Thrasher ID - Part 2

I received 23 immediate responses within 24 hours of my query.

Clearly, the identification contest is between Brown Thrasher and Long-billed Thrasher, but which one is it? Here are your votes:

Brown Thrasher -- 11 e-mails
Long-billed Thrasher -- 12 e-mails

Interestingly, most that chose Brown Thrasher did not give any reasons for their choice. The three people with comments stated,

1) "That sure looks like a Brown Thrasher to me; I've never seen a Long-billed which had such a "rusty" dorsum."

2) "I see no contrast between a rufous-brown nape and a gray face. If the nape and back are concolor (brown) with the face, then I would say that the bird is Brown Thrasher. But I remain concerned that what I am seeing is an artifact of the photo, rather than a critical field mark."

3) "Based on how brightly colored it is and the fact that its bill looks relatively straight and short for a thrasher, I'd vote for a Brown over a Long-billed."

Comments from those favoring Long-billed Thrasher are:

4) "The photo shows white flanks rather than light brown, which would favor Long-billed and the bill appears a bit longer although that is not a great field i.d. mark."

5) "I find the main distinction between it and the Brown Thrasher seems to be the shape of the markings on the breast and belly. The Long-billed has almost teardrop shaped marks as opposed to the somewhat arrowhead shape of the marks on the Brown. Other than that, the Brown's eye looks to be a paler yellow and the beak a little shorter."

6) "This bird appears to me to be a Long-billed Thrasher. It may difficult at first to see the very substantial gray in the face, but careful attention reveals the bird as marked like Long-billed are here in the Rio Grande Valley. It cannot possibly be Curved-bill Thrasher, for virtually everything is wrong (e.g., the depicted bird's strong, very dark, bottom-side markings), and the fit seems to me substantially better for Long-billed than for Brown Thrasher, due to the gray in the face and the lack of widespread buffy coloration in the underparts. The Brown should have light buffy ground-coloration on the underside, the Long-billed, extensive white. (The bill, by the way, may seem a bit shorter than it is in reality because the bird would seem to have its head turned very slightly away from the observer. The intensity of dark markings in the throat area may be obscured by shadow, given the sun direction.) The intensity of orange in the eye might also be deemed to favor slightly the Long-billed Thrasher hypothesis, although eye color can be tricky, especially in photos. I hope this will be helpful. Here is a caveat: Judging species from a single photo--taken as it is at a single light angle and intensity--can be tricky!"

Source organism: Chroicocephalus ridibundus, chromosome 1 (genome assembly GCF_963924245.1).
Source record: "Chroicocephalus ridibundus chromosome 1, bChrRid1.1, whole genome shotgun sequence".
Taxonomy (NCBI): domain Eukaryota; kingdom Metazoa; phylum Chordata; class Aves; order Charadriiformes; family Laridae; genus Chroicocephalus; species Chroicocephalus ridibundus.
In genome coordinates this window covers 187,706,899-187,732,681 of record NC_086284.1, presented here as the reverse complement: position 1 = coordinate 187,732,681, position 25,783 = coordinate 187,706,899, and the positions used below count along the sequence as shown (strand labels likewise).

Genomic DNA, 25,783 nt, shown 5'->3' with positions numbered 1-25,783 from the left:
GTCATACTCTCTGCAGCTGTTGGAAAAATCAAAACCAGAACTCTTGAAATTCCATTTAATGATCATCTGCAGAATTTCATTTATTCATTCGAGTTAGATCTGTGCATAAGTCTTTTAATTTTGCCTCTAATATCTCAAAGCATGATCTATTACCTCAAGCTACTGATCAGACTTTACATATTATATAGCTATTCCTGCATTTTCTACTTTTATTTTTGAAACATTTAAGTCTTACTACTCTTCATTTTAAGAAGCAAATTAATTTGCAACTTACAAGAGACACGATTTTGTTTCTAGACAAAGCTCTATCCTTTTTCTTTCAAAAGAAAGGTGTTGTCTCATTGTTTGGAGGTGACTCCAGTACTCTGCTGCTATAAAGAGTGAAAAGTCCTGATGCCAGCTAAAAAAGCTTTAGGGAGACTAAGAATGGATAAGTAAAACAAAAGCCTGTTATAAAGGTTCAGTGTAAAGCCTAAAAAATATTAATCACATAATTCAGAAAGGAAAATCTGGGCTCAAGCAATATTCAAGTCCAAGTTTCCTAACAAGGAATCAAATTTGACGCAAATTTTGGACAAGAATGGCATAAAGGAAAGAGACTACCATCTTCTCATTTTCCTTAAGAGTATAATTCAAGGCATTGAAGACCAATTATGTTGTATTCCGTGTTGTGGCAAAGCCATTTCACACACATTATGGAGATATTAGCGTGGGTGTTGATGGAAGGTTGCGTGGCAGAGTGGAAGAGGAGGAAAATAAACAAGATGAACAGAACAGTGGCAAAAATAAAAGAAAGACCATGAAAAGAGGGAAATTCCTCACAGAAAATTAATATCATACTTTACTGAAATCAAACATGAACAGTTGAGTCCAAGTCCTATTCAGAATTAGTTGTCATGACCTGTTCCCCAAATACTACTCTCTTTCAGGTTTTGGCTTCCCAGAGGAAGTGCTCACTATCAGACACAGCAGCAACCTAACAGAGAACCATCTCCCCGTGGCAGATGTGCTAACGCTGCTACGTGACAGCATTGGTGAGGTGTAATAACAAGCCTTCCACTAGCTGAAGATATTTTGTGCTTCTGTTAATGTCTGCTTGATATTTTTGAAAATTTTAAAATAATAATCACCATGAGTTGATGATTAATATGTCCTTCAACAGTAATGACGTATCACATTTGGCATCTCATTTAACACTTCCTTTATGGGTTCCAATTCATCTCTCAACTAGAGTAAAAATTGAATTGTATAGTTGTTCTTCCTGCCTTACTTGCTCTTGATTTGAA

7) "It is a Long-billed Thrasher--look at eye color and more particularly the slightly deserved bill."

8) "Looks like a Long-billed at either Bentsen or Quinta Mazatlan. Too gray on the head and not bright enough for Brown Thrasher."

9) "The grey cheek, somewhat curved bill and the vegetation, mesquite, suggests a Long-billed Thrasher to me. LBT also have a darker malar stripe, but this is a little difficult to distinguish in this photo. However, the malar area does look dark."